Dancers Sarah Golding and Yukiko Masui celebrate the joy and innocence of making up dances to popular music. Working with music artists, they have combined dynamic contemporary styles to create a slick and playful performance. This will delight and is sure to inspire young audiences to get creative with movement themselves!
1pm & 3pm (15 mins) in Queen’s Square.
Commissioned by The Place, London
Find out more about SAY (Sarah and Yuki) here.
Images by Jessica Hand and Sabrina Carter
Can you tell us more about SAY? Who are you, how did you meet?
We are Sarah Golding and Yukiko Masui. We both trained at Trinity Laban but in different years. We knew each other from training, through friends and bumping into each other in auditions sometimes. However, we never actually danced together until 2019 for Cathy Waller Dance Company.
During the rehearsals, we realised that we like bouncing around together. One day we stayed after the rehearsal and made up a dance routine to a cool tune and just had fun. For both of us that’s how we used to dance when we were kids, going to the playgrounds and choreographing to our favourite songs with our friends.
And both of us have passion for music and we connected over that so we decided to make some dance and cut shapes together with exciting music.
What made you decide to do the work you do and pursue this career?
I think for both of us, we had a similar journey into contemporary dance. We always had a love for movement and music. Being able to physically express feelings and do it alongside a piece of music that excites us keeps us enthusiastic about what we do. Having a career in dance isn’t easy, trying to juggle being creative for yourselves, being creative for others, being a choreographer, being a dancer, keeping your body fit to do the job it needs to do and having a life outside of the studio is a lot to work around so it was really important for us to create something we genuinely feel excited about sharing with others.
Can you tell us more about the album? What can the audience expect to see?
During the album, we are going to be dancing to music from exciting musicians and singer songwriters.
Each track has a different movement idea and atmosphere. So there is a track for everyone within the album.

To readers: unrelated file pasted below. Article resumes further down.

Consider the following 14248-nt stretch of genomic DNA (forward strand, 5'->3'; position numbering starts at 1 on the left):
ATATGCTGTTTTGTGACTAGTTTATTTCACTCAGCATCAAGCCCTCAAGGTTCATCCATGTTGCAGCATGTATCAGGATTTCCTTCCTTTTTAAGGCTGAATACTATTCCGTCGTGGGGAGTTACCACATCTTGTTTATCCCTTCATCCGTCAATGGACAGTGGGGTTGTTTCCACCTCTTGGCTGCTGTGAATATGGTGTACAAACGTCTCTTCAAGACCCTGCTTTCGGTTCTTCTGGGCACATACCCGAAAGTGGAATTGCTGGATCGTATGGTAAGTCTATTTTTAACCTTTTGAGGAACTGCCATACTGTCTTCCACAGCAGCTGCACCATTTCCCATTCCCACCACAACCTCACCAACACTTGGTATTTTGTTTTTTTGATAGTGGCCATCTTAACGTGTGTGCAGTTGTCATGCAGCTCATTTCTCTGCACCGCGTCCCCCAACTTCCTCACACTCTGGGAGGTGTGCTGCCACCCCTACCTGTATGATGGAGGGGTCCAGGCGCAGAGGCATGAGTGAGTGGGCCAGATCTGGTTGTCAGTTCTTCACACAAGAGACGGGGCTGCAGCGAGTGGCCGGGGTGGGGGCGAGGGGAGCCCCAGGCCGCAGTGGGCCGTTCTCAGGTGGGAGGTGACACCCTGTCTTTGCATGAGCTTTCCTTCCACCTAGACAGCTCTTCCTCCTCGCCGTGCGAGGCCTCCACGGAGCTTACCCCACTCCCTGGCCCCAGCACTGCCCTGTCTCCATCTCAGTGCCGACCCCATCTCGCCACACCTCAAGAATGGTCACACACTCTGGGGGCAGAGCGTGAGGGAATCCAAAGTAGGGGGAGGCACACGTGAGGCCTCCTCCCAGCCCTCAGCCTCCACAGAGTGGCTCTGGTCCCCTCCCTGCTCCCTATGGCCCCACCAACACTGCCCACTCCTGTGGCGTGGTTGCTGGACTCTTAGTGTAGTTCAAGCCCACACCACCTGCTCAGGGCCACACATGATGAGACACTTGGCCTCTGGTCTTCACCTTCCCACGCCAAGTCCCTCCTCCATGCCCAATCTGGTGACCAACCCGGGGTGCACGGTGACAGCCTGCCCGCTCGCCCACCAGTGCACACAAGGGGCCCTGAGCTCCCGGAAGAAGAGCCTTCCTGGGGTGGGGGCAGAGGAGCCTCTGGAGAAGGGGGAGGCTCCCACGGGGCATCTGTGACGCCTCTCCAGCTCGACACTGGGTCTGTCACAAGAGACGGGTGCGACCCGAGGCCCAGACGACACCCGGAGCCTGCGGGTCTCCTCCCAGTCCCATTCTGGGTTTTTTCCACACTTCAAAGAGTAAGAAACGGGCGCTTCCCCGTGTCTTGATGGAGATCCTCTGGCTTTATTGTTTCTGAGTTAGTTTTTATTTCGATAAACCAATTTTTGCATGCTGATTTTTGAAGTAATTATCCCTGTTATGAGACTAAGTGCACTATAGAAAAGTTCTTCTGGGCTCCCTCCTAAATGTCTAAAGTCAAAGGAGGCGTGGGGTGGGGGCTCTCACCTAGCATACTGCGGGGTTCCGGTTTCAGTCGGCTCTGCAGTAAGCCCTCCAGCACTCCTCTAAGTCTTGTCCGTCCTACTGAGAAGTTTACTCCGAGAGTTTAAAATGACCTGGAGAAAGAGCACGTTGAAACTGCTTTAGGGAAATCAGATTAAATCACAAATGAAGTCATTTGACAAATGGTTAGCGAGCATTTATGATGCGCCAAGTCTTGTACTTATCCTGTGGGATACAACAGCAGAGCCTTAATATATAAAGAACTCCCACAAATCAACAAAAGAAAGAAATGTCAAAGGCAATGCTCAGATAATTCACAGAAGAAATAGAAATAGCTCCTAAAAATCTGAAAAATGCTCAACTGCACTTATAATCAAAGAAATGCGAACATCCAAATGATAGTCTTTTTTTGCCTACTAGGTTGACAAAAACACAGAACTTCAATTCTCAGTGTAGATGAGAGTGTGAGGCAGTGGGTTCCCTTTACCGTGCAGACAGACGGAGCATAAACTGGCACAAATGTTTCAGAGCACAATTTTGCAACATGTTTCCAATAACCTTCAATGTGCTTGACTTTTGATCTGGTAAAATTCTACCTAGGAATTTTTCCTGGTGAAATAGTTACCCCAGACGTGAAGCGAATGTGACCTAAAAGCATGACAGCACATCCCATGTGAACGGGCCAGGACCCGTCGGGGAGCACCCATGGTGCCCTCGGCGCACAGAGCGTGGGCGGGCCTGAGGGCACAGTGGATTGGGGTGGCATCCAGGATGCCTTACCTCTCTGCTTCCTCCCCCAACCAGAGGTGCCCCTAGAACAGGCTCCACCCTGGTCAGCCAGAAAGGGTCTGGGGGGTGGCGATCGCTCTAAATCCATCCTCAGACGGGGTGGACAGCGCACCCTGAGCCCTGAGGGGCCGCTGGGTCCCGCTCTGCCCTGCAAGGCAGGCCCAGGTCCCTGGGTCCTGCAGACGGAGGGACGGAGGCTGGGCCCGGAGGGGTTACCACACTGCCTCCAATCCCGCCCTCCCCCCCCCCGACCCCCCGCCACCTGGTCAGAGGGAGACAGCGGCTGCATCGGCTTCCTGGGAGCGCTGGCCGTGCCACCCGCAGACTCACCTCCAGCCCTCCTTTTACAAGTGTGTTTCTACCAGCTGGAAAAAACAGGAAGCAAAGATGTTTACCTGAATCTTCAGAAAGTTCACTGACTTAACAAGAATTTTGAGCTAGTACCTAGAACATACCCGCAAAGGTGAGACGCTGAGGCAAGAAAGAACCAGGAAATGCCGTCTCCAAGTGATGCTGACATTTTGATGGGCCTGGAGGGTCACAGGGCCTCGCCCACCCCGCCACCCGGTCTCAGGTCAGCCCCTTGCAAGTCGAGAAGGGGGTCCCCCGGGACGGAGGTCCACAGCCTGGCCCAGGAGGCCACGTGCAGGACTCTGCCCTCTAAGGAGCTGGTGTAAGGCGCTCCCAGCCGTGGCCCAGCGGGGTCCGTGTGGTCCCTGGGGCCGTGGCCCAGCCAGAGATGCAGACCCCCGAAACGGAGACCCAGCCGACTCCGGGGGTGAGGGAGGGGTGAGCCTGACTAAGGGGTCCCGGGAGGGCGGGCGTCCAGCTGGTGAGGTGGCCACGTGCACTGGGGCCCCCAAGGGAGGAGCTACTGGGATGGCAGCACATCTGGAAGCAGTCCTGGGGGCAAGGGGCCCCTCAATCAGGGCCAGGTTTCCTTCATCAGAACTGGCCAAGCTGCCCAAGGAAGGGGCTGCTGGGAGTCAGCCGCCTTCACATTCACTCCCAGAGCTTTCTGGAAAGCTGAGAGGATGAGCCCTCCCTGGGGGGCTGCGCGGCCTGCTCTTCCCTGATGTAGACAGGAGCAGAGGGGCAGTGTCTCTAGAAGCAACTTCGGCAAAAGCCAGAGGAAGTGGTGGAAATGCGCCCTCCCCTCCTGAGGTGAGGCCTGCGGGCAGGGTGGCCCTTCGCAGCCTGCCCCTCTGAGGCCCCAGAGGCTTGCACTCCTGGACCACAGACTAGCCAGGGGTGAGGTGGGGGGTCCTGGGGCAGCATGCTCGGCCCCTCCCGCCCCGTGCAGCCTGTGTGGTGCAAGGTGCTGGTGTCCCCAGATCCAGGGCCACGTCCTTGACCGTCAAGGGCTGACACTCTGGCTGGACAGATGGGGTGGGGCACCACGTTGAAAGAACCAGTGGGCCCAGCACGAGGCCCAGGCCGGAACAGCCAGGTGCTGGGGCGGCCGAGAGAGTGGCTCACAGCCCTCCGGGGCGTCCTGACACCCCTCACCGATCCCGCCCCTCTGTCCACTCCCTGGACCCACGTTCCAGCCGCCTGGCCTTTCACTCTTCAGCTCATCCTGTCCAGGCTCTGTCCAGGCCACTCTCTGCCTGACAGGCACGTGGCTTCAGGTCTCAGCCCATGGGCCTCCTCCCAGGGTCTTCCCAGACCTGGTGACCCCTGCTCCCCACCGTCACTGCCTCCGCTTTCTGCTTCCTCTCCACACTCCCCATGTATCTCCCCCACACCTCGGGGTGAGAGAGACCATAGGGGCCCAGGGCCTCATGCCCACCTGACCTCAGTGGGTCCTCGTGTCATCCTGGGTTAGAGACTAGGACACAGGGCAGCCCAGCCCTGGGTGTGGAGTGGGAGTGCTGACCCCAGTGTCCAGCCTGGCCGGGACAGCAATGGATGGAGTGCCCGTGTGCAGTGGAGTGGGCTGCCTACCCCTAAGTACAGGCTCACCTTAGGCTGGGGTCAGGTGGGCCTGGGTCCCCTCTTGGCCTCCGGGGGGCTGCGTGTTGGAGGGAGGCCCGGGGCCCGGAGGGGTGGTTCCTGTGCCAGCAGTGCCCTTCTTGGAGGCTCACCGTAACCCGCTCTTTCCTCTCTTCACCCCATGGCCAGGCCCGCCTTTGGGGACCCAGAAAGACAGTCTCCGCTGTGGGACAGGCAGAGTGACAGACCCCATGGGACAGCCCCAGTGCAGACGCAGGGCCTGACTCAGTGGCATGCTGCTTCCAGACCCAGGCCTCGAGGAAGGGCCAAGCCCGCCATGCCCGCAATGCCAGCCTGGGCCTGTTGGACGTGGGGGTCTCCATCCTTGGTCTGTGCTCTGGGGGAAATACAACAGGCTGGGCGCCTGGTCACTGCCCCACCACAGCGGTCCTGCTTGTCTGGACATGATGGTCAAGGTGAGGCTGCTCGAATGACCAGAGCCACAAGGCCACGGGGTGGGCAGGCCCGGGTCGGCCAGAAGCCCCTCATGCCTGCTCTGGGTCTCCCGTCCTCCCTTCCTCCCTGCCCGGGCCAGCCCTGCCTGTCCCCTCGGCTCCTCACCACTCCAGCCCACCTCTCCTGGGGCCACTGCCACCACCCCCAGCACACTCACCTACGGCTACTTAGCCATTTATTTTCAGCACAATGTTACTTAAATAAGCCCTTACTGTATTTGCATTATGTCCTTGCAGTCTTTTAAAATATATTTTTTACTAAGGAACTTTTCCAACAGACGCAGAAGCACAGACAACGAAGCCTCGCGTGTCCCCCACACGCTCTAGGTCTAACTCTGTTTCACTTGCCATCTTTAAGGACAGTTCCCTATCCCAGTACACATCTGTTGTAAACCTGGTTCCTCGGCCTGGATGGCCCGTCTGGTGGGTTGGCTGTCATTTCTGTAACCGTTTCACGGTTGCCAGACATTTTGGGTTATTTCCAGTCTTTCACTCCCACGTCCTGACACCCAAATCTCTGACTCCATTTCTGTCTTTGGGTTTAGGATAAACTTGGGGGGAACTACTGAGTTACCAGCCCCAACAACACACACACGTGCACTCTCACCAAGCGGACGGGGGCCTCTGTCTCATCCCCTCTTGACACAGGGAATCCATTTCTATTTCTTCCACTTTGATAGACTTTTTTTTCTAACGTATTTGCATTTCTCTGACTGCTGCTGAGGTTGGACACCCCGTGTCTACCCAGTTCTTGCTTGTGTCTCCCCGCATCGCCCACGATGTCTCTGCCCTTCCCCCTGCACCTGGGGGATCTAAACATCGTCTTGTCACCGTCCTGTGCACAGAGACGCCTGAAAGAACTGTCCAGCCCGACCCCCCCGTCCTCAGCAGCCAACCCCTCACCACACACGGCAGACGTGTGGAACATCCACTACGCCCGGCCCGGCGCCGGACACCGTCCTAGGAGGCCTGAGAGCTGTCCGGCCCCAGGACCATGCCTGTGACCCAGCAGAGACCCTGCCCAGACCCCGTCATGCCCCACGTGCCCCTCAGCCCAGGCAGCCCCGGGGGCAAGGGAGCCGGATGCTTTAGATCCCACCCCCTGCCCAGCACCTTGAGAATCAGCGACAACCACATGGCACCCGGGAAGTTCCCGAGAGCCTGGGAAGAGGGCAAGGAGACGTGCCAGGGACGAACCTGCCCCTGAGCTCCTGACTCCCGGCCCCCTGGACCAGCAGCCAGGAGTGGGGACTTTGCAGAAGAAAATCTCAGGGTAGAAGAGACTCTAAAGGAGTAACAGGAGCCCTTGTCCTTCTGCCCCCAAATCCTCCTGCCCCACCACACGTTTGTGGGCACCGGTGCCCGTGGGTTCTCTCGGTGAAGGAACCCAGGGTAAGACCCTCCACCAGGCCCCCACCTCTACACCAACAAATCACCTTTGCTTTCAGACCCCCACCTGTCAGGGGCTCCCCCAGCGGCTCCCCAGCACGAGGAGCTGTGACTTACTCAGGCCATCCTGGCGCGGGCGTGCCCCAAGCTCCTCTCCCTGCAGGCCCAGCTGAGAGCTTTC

What’s the best thing about performing outside?
The best thing about performing outside is the potential to allow our work to reach audiences that wouldn’t usually go to a theatre setting.
We are really passionate about the brilliant music artists we have collaborated with on the album and hope that people will hear the music and will want to come and check out what we are doing.
The theme of the event in Crawley is ‘Stories of Strength’ – can you tell us about a time when you were brave, a time where you showed determination, persistence or resilience or a time where you made it against all the odds?
Generally, as dancers we are constantly showing determination.
Going to auditions and being asked to perform knowing there 1 or 2 spots available in a room of 30 dancers constantly means the odds are extremely low. Having the strength to be cut from an audition and to be able to get on with your day without taking it to heart takes a great level of resilience.
During the Covid, we were supposed to have a lot of opportunities to perform our work but everything got cancelled which was devastating as we’ve been working on this idea for a while and put a lot of effort in. Especially collaborating with so many amazing musicians who put trust in our work to choreograph to their music, we really wanted to showcase our work and the amazing music.
With all the disappointment, we kept going and this year hopefully we can share a snippet of the album outdoors with people.
How do you find strength through dance and in your practice?
Although we have our company, SAY, which we both put a lot of time and energy into; we are both independent choreographers and performers working on different projects too.
Being able to come into the studio together, switch off our admin brains and know that we are able to move and create together with synergy and just have a great time, gives us the strength to deal with whatever is going on outside of the studio that might be challenging
How does the strength of your friendship influence your work together?
Our work is literally about our friendship and how we bounce off of each other enjoying the music through dance. When we were thinking about the theme of the album, and a thread of this show for a while we weren’t sure what it was going to be about, until we had an online sharing last year that the theme is us, our friendship.
The skool edition is aimed at young people, what do you hope young audiences take away from the album?
We hope that young people who see the album: skool edition recognise and can relate to the joy and innocence that can still be maintained whilst ‘adulting’. We hope to inspire young people to have an interest in contemporary dance and creativity and to go and make up their own dances in their own playgrounds.
the album: skool edition by SAY commissioned and co-produced by The Place (@theplacelondon @s_a_y_dance)
Images by: Sabrina Carter and Jess Hand